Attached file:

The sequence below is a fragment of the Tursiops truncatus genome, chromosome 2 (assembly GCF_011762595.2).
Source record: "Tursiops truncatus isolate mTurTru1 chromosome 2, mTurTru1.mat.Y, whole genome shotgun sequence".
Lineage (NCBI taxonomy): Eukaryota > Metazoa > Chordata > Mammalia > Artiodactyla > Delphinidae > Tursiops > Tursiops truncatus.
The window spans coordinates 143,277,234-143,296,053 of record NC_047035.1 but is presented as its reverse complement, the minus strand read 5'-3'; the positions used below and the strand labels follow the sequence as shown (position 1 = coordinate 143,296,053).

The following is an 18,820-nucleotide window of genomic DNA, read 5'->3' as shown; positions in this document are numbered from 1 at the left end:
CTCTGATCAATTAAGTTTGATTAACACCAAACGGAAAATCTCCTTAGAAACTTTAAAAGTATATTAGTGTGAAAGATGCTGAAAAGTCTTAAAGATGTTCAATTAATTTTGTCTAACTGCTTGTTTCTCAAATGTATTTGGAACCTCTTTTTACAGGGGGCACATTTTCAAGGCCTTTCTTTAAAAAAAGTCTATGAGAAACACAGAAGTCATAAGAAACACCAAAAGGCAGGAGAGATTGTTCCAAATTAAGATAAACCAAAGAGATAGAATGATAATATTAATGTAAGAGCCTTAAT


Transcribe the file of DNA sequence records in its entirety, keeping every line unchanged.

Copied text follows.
The sequence below is a fragment of the Tursiops truncatus genome, chromosome 2 (assembly GCF_011762595.2).
Source record: "Tursiops truncatus isolate mTurTru1 chromosome 2, mTurTru1.mat.Y, whole genome shotgun sequence".
Lineage (NCBI taxonomy): Eukaryota > Metazoa > Chordata > Mammalia > Artiodactyla > Delphinidae > Tursiops > Tursiops truncatus.
The window spans coordinates 143,277,234-143,296,053 of record NC_047035.1 but is presented as its reverse complement, the minus strand read 5'-3'; the positions used below and the strand labels follow the sequence as shown (position 1 = coordinate 143,296,053).

The following is an 18,820-nucleotide window of genomic DNA, read 5'->3' as shown; positions in this document are numbered from 1 at the left end:
CTCTGATCAATTAAGTTTGATTAACACCAAACGGAAAATCTCCTTAGAAACTTTAAAAGTATATTAGTGTGAAAGATGCTGAAAAGTCTTAAAGATGTTCAATTAATTTTGTCTAACTGCTTGTTTCTCAAATGTATTTGGAACCTCTTTTTACAGGGGGCACATTTTCAAGGCCTTTCTTTAAAAAAAGTCTATGAGAAACACAGAAGTCATAAGAAACACCAAAAGGCAGGAGAGATTGTTCCAAATTAAGATAAACCAAAGAGATAGAATGATAATATTAATGTAAGAGCCTTAAT